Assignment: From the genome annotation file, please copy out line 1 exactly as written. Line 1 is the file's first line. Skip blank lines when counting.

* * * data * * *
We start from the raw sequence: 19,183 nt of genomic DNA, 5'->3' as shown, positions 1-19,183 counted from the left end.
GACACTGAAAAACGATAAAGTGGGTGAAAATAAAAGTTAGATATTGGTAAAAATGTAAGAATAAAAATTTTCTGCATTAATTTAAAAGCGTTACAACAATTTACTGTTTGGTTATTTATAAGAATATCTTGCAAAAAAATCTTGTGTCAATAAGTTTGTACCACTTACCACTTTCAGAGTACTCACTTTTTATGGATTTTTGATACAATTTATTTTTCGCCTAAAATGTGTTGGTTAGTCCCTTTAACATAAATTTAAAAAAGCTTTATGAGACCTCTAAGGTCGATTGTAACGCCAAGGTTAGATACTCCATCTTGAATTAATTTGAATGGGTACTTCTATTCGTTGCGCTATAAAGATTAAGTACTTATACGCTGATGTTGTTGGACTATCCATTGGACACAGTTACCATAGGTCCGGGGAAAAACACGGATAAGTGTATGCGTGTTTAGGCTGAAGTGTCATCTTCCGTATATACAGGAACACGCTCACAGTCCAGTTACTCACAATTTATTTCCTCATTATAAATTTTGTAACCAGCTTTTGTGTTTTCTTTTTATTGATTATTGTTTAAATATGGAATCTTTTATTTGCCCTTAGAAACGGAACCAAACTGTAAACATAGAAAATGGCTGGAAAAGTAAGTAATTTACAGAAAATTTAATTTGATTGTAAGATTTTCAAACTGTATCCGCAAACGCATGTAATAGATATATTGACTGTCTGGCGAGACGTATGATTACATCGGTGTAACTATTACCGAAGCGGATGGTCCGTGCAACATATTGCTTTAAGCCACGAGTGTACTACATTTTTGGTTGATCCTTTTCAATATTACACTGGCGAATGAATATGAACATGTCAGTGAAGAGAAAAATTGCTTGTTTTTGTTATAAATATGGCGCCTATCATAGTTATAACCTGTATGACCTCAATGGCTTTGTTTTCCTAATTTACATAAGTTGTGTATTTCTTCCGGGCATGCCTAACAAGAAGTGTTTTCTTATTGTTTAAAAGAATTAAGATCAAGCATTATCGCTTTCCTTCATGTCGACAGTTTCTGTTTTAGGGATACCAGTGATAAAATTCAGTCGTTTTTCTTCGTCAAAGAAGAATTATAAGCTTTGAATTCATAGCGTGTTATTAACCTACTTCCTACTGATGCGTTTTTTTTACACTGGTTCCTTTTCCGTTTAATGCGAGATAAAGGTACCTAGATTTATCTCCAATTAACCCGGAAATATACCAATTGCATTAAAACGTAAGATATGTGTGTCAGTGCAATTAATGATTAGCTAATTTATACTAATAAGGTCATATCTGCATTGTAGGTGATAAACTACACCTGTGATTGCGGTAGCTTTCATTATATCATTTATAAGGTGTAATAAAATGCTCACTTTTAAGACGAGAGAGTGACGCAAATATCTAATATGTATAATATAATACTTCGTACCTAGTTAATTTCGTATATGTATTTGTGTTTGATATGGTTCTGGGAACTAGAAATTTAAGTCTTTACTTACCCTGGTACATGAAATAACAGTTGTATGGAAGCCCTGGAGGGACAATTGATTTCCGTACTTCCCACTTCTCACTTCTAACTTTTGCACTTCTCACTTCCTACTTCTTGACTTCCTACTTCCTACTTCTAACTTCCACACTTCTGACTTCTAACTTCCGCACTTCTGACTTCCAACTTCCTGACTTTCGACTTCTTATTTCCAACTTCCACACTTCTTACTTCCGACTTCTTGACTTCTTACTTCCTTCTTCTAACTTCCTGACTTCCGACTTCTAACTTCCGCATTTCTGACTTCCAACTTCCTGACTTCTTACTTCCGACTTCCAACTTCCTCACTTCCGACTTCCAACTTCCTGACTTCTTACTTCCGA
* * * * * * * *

We start from the raw sequence: 19,183 nt of genomic DNA, 5'->3' as shown, positions 1-19,183 counted from the left end.